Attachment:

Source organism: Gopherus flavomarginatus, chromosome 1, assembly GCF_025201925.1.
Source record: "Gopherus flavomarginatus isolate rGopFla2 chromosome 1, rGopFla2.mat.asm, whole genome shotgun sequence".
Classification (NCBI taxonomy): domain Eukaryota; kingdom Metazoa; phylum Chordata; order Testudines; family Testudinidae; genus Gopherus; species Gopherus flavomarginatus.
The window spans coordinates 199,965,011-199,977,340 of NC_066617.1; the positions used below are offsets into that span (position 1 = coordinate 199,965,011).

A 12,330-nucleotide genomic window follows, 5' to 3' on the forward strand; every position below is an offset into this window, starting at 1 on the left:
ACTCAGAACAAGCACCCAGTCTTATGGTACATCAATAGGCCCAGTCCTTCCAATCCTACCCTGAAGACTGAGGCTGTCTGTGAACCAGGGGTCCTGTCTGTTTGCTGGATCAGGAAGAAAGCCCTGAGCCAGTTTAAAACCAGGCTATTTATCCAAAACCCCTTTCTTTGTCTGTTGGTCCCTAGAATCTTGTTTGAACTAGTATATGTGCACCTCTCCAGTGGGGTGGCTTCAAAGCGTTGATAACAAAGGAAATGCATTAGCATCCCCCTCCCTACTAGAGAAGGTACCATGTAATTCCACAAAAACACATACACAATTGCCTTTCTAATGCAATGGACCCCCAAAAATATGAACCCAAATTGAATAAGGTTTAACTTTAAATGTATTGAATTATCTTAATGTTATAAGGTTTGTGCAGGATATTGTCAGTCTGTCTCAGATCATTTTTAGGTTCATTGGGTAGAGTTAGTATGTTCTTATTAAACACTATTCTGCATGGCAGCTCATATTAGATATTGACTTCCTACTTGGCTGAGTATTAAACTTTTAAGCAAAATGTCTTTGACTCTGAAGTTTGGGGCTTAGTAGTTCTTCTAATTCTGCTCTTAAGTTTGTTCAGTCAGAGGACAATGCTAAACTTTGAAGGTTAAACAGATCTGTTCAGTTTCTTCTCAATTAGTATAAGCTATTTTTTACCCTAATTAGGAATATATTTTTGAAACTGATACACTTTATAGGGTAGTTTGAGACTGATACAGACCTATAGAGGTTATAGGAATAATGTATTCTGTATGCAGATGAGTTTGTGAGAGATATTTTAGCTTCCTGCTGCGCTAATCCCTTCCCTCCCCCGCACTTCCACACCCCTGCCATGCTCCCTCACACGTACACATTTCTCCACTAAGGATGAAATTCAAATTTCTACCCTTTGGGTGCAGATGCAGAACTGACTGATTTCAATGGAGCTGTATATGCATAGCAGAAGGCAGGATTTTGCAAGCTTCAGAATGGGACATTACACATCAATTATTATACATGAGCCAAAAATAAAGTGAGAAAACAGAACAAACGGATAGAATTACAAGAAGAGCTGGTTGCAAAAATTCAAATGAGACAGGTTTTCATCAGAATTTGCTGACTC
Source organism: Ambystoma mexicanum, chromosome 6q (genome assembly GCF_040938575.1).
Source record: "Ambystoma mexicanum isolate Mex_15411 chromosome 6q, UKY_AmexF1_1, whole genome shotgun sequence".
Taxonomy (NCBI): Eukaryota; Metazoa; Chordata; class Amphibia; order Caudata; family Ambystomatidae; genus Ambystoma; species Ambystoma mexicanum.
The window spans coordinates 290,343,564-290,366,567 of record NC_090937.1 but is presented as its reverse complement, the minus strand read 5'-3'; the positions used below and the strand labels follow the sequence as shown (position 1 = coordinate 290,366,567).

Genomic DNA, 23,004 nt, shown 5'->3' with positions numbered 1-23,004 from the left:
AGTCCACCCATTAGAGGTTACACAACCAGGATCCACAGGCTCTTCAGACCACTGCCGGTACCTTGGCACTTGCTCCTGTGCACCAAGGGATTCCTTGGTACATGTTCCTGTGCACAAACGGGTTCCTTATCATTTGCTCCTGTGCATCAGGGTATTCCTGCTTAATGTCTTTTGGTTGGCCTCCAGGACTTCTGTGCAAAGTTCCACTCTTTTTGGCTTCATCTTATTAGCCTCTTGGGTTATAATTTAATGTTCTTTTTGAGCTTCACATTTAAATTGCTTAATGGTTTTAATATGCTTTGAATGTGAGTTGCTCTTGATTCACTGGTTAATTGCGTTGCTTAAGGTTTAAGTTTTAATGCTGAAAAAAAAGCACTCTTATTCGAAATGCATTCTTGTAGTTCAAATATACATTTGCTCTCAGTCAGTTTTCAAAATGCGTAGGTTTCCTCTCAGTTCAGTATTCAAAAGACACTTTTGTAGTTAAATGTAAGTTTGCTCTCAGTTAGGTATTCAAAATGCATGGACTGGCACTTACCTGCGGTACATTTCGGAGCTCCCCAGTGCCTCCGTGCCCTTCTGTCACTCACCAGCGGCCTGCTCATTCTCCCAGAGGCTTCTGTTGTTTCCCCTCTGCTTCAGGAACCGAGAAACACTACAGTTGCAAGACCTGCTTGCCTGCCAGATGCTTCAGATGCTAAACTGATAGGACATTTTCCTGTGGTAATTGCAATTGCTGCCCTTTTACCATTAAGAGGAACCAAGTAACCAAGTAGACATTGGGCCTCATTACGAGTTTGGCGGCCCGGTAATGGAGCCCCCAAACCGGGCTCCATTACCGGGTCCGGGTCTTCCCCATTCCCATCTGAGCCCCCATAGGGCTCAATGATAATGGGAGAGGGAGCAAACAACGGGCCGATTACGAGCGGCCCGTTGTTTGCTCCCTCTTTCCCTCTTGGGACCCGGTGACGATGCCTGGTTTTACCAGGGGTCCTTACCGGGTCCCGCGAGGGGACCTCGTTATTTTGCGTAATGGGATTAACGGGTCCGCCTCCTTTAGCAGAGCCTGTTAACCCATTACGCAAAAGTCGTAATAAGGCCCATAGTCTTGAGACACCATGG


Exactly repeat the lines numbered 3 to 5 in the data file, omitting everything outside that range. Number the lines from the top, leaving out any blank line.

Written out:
Classification (NCBI taxonomy): domain Eukaryota; kingdom Metazoa; phylum Chordata; order Testudines; family Testudinidae; genus Gopherus; species Gopherus flavomarginatus.
The window spans coordinates 199,965,011-199,977,340 of NC_066617.1; the positions used below are offsets into that span (position 1 = coordinate 199,965,011).

A 12,330-nucleotide genomic window follows, 5' to 3' on the forward strand; every position below is an offset into this window, starting at 1 on the left: